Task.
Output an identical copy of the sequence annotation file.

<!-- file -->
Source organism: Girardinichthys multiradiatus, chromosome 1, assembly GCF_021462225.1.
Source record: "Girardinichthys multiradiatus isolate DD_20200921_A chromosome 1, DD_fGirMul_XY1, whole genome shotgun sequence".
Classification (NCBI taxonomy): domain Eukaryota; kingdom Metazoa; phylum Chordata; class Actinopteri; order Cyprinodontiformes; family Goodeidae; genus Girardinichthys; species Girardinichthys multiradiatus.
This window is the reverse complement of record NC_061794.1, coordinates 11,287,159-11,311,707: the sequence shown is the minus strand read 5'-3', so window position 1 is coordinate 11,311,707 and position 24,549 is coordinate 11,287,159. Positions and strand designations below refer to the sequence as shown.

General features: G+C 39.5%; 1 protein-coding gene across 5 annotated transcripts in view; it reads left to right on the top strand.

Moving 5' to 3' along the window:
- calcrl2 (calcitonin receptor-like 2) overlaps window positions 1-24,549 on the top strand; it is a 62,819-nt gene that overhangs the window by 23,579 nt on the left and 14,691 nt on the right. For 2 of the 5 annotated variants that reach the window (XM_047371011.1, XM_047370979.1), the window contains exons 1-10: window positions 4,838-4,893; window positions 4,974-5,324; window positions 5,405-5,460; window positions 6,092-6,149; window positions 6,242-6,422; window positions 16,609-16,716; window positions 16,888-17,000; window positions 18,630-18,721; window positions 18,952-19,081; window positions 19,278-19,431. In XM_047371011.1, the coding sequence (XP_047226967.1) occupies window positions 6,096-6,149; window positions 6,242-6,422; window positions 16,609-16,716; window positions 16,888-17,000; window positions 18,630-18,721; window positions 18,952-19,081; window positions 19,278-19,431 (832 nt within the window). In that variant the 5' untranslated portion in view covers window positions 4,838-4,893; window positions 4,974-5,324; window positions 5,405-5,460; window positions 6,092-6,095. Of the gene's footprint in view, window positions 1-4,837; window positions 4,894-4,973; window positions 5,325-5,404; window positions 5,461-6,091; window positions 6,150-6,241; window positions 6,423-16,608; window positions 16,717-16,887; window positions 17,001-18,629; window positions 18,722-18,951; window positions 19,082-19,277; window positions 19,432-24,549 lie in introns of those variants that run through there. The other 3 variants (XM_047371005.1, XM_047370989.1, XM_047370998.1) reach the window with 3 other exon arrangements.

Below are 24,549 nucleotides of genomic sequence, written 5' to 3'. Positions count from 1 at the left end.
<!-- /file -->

Source organism: Girardinichthys multiradiatus, chromosome 1, assembly GCF_021462225.1.
Source record: "Girardinichthys multiradiatus isolate DD_20200921_A chromosome 1, DD_fGirMul_XY1, whole genome shotgun sequence".
Classification (NCBI taxonomy): domain Eukaryota; kingdom Metazoa; phylum Chordata; class Actinopteri; order Cyprinodontiformes; family Goodeidae; genus Girardinichthys; species Girardinichthys multiradiatus.
This window is the reverse complement of record NC_061794.1, coordinates 11,287,159-11,311,707: the sequence shown is the minus strand read 5'-3', so window position 1 is coordinate 11,311,707 and position 24,549 is coordinate 11,287,159. Positions and strand designations below refer to the sequence as shown.

General features: G+C 39.5%; 1 protein-coding gene across 5 annotated transcripts in view; it reads left to right on the top strand.

Moving 5' to 3' along the window:
- calcrl2 (calcitonin receptor-like 2) overlaps window positions 1-24,549 on the top strand; it is a 62,819-nt gene that overhangs the window by 23,579 nt on the left and 14,691 nt on the right. For 2 of the 5 annotated variants that reach the window (XM_047371011.1, XM_047370979.1), the window contains exons 1-10: window positions 4,838-4,893; window positions 4,974-5,324; window positions 5,405-5,460; window positions 6,092-6,149; window positions 6,242-6,422; window positions 16,609-16,716; window positions 16,888-17,000; window positions 18,630-18,721; window positions 18,952-19,081; window positions 19,278-19,431. In XM_047371011.1, the coding sequence (XP_047226967.1) occupies window positions 6,096-6,149; window positions 6,242-6,422; window positions 16,609-16,716; window positions 16,888-17,000; window positions 18,630-18,721; window positions 18,952-19,081; window positions 19,278-19,431 (832 nt within the window). In that variant the 5' untranslated portion in view covers window positions 4,838-4,893; window positions 4,974-5,324; window positions 5,405-5,460; window positions 6,092-6,095. Of the gene's footprint in view, window positions 1-4,837; window positions 4,894-4,973; window positions 5,325-5,404; window positions 5,461-6,091; window positions 6,150-6,241; window positions 6,423-16,608; window positions 16,717-16,887; window positions 17,001-18,629; window positions 18,722-18,951; window positions 19,082-19,277; window positions 19,432-24,549 lie in introns of those variants that run through there. The other 3 variants (XM_047371005.1, XM_047370989.1, XM_047370998.1) reach the window with 3 other exon arrangements.

Below are 24,549 nucleotides of genomic sequence, written 5' to 3'. Positions count from 1 at the left end.